We take an example of a class, with what we call a ‘customisable algorithm’. The class interface is:
    Code (C++):
    1. template <typenameT>
    2. class NextGenPolymorphism
    3. {
    4. private:
    5.     FunctionType<T> _func;
    6.     T _fac;
    7. public:
    8.     class NextGenPolymorphism (constFunctionType<T>& function,
    9.                                                      constT& factor) : _fac(factor)
    10.     {
    11.         _func = function;
    12.     }
    14.     T execute(doubled) { return _func(d) * _fac; }
    15.     void switchFunction(constFunctionType<T>& function)
    16.    {
    17.         _func = function;
    18.    }
    19. };
    Here is a test case to show how to use the new design idea:
    Code (C++):
    1. // Next gen stuff
    2. auto square = [](double d) {return d*d; };
    3. auto expo = [](double d) {return std::exp(d); };
    4. NextGenPolymorphism<double> ng(square, 1.0);
    5. std::cout << "Square: " << ng.execute(2.0) << '\n'; // 4
    6. // square is not cool, switch to expo
    7. ng.switchFunction(expo);
    8. std::cout << "Exponential: " << ng.execute(5.0); // 148.413
    This approach is not necessarily a competitor to OOP polymorphism, although it could be under certain circumstances.

    Answer the following questions:

    a) The goal of the exercise is to create a single Shape with an embedded command-style function wrapper (such as rotate() or other ones).

    b) Test the new code.
    #4 Daniel Duffy, 3/30/16
    Last edited by a moderator: 6/29/16
  5. Daniel Duffy

    Daniel Duffy C++ author, trainer
      C++ Level 1

    1.5 Tuple (video)


    The exercises in this section are concerned with the C++ library std::tuple. Some C++ developers may not be familiar with this library and we show how it can be used as a better solution to problems that have been resolved differently in the past (for example, using structs to group related data). We also show how to use tuples as part the GOF Builder design pattern that we shall meet again in later sections on design and applications.

    Exercise 1: Tuple 101

    In this exercise we create code that creates and manipulates tuples and we endeavor to emulate similar functionality when working with databases.

    Answer the following questions:

    a) Create a tuple that models some attributes of a Person consisting of a name, address (both std::string ) and date of birth (as a Boost date). Create some instances of Person and modify their elements.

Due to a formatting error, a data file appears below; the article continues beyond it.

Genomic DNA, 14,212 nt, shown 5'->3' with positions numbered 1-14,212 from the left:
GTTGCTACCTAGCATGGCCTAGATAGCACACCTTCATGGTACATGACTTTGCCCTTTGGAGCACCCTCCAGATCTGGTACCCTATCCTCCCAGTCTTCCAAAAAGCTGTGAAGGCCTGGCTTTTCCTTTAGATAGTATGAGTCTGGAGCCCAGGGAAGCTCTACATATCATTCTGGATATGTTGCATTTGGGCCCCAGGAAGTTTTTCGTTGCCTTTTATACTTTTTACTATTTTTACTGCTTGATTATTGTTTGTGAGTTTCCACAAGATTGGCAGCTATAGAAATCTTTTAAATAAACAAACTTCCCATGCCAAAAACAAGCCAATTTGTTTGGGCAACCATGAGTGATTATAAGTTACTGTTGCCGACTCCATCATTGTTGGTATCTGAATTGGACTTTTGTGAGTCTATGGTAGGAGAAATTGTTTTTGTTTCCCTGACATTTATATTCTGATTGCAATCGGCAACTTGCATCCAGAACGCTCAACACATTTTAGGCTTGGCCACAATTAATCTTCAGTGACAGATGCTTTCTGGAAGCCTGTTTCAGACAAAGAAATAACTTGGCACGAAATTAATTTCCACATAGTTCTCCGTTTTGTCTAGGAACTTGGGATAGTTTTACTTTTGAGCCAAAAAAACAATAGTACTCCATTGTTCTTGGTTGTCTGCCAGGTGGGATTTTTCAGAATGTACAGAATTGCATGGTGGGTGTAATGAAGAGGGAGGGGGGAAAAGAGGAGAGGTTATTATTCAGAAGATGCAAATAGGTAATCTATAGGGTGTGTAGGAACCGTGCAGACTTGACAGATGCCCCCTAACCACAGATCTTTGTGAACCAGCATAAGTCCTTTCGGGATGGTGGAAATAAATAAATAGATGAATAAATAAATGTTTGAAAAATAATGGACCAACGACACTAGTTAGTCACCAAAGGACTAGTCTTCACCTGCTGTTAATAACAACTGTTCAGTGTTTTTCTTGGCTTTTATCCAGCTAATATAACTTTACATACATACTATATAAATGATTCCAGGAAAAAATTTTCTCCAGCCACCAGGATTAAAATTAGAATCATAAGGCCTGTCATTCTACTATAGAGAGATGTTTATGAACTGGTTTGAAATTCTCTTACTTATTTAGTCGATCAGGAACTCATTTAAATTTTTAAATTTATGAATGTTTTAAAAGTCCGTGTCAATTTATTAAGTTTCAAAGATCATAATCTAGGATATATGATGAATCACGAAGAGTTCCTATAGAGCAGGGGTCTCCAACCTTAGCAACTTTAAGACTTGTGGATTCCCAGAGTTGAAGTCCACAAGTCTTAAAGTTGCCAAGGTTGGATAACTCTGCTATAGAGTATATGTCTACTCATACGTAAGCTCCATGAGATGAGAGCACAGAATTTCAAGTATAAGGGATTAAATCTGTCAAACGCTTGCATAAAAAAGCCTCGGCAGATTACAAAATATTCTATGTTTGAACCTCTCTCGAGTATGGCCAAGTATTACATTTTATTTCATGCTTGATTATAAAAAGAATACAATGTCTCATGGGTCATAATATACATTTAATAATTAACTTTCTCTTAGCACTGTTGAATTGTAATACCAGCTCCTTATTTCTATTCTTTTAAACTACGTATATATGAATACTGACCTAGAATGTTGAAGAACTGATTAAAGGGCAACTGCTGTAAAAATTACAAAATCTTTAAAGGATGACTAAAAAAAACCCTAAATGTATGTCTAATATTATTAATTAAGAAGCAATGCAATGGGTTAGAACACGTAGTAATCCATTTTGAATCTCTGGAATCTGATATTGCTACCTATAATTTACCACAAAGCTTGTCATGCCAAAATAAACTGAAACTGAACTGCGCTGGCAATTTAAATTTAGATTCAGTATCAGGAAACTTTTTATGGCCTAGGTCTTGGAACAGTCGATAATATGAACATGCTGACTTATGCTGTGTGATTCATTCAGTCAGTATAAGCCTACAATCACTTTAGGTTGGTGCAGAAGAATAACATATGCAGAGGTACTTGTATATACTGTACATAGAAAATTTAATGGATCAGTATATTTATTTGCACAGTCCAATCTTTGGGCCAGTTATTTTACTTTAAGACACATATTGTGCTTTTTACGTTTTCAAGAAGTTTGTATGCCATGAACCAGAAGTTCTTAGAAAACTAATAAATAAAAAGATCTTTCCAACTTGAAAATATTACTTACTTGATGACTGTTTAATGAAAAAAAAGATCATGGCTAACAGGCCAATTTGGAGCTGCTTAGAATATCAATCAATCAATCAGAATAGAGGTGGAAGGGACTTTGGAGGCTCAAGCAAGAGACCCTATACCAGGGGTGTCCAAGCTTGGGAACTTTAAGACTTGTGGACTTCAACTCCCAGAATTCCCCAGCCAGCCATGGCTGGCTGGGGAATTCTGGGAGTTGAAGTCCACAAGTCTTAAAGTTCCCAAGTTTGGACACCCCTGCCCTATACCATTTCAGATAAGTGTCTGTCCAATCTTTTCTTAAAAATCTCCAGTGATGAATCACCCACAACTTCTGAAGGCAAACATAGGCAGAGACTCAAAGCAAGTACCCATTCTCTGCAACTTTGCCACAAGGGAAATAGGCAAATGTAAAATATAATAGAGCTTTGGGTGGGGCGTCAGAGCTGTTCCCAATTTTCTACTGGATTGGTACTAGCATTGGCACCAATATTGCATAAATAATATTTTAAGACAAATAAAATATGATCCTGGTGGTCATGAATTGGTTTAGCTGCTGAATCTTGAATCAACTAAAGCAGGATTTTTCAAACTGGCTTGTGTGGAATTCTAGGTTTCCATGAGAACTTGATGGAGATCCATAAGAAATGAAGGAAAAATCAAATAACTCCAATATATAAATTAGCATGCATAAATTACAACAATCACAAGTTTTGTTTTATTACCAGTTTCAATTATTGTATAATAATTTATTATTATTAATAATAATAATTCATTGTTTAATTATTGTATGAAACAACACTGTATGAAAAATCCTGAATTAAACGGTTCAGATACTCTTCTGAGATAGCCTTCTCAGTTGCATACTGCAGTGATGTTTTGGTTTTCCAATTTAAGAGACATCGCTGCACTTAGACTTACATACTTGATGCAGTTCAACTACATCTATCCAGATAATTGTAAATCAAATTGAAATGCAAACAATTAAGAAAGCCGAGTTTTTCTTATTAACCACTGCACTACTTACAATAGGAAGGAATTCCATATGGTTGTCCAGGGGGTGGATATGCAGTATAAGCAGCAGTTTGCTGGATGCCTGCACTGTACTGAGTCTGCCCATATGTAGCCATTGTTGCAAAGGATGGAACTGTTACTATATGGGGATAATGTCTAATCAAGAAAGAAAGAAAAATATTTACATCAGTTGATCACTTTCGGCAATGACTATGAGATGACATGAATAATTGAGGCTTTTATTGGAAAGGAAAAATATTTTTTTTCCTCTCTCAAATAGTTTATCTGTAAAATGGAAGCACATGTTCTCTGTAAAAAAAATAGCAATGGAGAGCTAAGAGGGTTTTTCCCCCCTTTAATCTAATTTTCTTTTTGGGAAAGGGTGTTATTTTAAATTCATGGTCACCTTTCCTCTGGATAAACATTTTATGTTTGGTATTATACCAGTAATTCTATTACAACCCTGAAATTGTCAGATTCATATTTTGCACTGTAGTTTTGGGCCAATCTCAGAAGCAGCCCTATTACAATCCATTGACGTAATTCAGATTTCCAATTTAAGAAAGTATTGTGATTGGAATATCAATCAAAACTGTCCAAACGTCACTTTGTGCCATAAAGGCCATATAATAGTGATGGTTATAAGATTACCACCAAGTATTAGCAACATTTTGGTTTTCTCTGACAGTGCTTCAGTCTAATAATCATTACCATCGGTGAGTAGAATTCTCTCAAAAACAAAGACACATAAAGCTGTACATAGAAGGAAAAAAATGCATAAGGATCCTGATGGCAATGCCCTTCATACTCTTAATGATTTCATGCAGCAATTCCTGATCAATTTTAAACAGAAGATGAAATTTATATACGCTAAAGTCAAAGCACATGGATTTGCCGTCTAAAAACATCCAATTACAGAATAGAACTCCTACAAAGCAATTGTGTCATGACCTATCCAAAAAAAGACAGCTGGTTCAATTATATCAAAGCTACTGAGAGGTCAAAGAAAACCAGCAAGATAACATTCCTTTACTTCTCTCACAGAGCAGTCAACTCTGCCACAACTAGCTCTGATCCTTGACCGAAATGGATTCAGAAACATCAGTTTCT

b) Create a function to print the elements of Person.

    c) Create a list/vector of Person and add some instances of Person to it.

    d) Write a function to sort the list based on one of the elements (for example, we can sort by name, address or date of birth).

    Exercise 2: Application I, Numeric Algorithms with Tuples

    In this exercise we develop a number of functions to aggregate the elements of variadic tuples whose underlying types are numeric. It is necessary that you know some of the technical details of std::tuple.

    Answer the following questions:

    a) Create a template class with static member functions to compute the maximum, sum and average of the elements in the tuple. A typical class is:

    Code (C++):
    1. template <typename T, typename Tuple, std::size_t N>
    2. struct Calculator
    3. {
    4.     // TBD
    5. };
    b) Test the code on tuples with two and three elements whose underlying type is double.

    c) Compute the sum and average of a tuple whose element type is std::complex<int>.

    Exercise 3: Application II, Tuples as Return Types of Functions

    In many applications we may wish to create functions that return multiple values and we decide to encapsulate these values in tuples. Some examples are:
    • A function that returns a value and a status code.
    • The STL algorithm std::minmax_element that returns a std::pair instance.
    • A tuple representing and IP address and a communication endpoint.
    In this exercise we create functions to compute computed numerical properties of instances of std::vector and the STL-compatible boost::numeric::ublas::vector .

    Answer the following questions:

    a) Create a function that returns the following statistical properties of a numeric vector as a tuple: mean, mean deviation, range (the difference between the largest and smallest numbers in the vector), standard deviation and variance.

    b) Test the function from part a). In order to make the code more readable you can use tied variables and std::ignore.

    c) Write a function that computes the median of a sorted vector (the median is either the middle value or the arithmetic mean of the two middle values) and the mode which is the value that occurs with the greatest frequency.